Washington, D.C. --
West coast Marine Corps units recently completed operational training with the amphibious combat vehicle (ACV) during bilateral exercise Iron Fist 22, from January 10 to February 16, 2022, and in a waterborne training evolution aboard amphibious transport dock ship USS Anchorage in the Pacific Ocean, Feb. 14-15, 2022.
Amphibious operations, including the use of amphibious ship-to-shore connectors like the ACV, are a foundational aspect of Marine Corps operations and critical to the future force and its ability to remain the Nation’s premier expeditionary force in readiness.
“The amphibious combat vehicle, combined with L-class ships and the light amphibious warship are critical programs that afford us the ability to move forces around,” said General David Berger, Commandant of the Marine Corps. “The Marine Corps’ role is a forward force. This organic mobility is crucial to operate as a forward deployed, stand-in force.”
During exercise Iron Fist, Marines with 3rd Amphibious Assault Battalion and Japan Ground Self Defense-Force soldiers with 2nd Amphibious Rapid Deployment Regiment conducted bilateral training using Marine Corps ACVs and JGSDF assault amphibious vehicles. Over the course of the evolution, the ACV was run through an amphibious basic skills package that included day and night training as well as a series of amphibious assaults.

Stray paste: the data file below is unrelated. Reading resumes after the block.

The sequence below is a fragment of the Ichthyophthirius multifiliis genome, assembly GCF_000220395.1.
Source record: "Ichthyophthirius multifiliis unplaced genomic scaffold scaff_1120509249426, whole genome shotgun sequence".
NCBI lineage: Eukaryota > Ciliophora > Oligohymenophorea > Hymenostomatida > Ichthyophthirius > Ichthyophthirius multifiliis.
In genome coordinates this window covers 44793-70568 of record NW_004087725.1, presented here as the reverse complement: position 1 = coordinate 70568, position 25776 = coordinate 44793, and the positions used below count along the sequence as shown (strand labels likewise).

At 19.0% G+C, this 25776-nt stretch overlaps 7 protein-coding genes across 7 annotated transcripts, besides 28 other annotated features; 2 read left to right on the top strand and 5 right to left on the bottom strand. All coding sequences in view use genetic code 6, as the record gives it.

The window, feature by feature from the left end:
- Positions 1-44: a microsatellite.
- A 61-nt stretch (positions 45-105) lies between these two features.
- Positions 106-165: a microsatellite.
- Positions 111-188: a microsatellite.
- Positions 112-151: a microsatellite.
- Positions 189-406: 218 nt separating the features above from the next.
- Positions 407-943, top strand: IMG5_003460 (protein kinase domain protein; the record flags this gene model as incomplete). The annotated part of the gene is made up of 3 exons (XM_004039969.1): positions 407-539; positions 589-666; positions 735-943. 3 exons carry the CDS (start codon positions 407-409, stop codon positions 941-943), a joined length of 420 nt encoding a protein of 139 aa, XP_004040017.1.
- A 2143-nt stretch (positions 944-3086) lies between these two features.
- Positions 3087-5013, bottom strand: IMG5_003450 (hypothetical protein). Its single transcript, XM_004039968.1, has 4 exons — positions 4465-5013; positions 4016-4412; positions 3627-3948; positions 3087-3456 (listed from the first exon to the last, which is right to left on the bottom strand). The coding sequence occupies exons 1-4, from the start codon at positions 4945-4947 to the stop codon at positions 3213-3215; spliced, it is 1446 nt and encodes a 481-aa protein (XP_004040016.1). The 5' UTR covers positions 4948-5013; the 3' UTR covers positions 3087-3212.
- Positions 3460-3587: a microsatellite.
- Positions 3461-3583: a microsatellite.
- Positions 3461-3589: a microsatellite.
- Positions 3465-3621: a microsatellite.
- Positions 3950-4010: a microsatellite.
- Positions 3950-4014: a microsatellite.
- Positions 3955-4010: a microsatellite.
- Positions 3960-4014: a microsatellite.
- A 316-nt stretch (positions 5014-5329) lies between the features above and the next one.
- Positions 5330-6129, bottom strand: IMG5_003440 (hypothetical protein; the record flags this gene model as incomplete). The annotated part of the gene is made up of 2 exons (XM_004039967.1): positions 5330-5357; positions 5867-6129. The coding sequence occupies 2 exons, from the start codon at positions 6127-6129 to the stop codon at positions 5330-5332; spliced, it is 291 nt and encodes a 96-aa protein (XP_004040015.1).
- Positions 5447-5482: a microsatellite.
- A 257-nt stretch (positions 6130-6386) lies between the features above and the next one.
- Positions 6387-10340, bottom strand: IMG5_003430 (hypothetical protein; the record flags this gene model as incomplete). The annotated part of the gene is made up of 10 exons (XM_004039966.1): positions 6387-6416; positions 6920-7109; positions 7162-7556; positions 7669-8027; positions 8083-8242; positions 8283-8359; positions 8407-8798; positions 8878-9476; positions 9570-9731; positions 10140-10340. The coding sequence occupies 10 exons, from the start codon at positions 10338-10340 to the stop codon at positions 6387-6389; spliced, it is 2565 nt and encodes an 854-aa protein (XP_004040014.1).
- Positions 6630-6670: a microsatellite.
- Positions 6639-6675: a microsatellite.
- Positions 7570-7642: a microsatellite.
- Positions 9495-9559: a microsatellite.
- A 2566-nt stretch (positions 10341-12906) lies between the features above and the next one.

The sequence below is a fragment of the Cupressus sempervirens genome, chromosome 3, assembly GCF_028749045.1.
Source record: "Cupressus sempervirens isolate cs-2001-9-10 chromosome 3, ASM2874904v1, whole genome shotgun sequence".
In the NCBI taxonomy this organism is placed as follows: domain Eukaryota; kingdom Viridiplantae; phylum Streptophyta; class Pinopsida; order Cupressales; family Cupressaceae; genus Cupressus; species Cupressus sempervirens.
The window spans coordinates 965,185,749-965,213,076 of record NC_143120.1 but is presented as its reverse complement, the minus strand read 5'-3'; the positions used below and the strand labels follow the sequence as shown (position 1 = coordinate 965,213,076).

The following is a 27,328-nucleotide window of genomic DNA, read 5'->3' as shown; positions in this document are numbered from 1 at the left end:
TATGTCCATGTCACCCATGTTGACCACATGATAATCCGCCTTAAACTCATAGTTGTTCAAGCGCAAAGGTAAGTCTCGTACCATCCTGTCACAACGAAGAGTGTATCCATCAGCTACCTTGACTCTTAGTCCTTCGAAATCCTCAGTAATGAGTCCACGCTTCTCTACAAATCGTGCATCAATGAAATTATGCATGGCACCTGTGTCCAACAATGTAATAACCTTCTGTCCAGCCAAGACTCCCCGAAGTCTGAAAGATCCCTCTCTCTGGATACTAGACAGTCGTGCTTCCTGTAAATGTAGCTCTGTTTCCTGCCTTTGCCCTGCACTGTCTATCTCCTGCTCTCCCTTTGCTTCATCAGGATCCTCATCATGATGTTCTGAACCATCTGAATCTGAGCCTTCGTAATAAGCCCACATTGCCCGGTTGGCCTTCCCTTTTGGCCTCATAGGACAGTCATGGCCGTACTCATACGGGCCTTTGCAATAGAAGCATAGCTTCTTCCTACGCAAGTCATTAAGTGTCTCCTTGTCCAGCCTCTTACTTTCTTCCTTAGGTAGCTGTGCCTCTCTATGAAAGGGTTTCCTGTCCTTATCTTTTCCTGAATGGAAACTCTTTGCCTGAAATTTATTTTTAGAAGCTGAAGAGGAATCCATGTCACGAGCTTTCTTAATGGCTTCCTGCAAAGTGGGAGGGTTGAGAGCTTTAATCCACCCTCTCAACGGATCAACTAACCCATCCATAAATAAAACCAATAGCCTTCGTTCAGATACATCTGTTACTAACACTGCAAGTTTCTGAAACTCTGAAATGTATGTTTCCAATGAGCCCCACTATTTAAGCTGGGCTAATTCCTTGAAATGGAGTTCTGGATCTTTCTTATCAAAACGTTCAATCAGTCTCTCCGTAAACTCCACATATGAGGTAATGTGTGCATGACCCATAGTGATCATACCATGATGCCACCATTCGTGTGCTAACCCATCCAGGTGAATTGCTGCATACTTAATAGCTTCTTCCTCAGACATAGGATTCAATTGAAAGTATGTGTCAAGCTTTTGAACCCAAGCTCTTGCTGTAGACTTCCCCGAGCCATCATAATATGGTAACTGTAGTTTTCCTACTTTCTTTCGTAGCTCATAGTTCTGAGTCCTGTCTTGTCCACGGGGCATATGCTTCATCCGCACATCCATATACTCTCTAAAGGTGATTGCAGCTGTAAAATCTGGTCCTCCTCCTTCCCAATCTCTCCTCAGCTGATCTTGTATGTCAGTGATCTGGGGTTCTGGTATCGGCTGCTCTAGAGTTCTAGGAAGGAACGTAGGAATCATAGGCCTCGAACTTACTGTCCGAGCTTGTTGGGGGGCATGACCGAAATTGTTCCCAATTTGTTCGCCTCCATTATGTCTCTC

During the two day training exercise aboard the USS Anchorage, the ACV demonstrated its survivability, maneuverability, and robust swim capabilities by participating in a series of open-ocean swims between Anchorage and Marine Corps Base Camp Pendleton, California. Marines with 3d Assault Amphibious Battalion, 1st Marine Division, worked alongside Anchorage’s crew to successfully demonstrate the ACV’s ability to launch and recover from the well deck.
Both training evolutions demonstrated the effectiveness of the ACV as an enabler of the Marine Corps’ future force employment. The ACV is lethal, survivable and reliable, balancing performance, protection and payload, making it well-suited to support Expeditionary Advanced Basing Operations.
“The priority now for the ACV program is to get these vehicles into the hands of Marine Corps units so we can train and become proficient with their capabilities,” said Berger.
For imagery of ACV operations aboard USS Anchorage, please see the below links:
CORRECTION, 15 FEB 2022: The release above (“Marines conduct Amphibious Combat Vehicle training in recent exercises”) has been amended to reflect the use of the term training, vice testing. Your consideration is appreciated.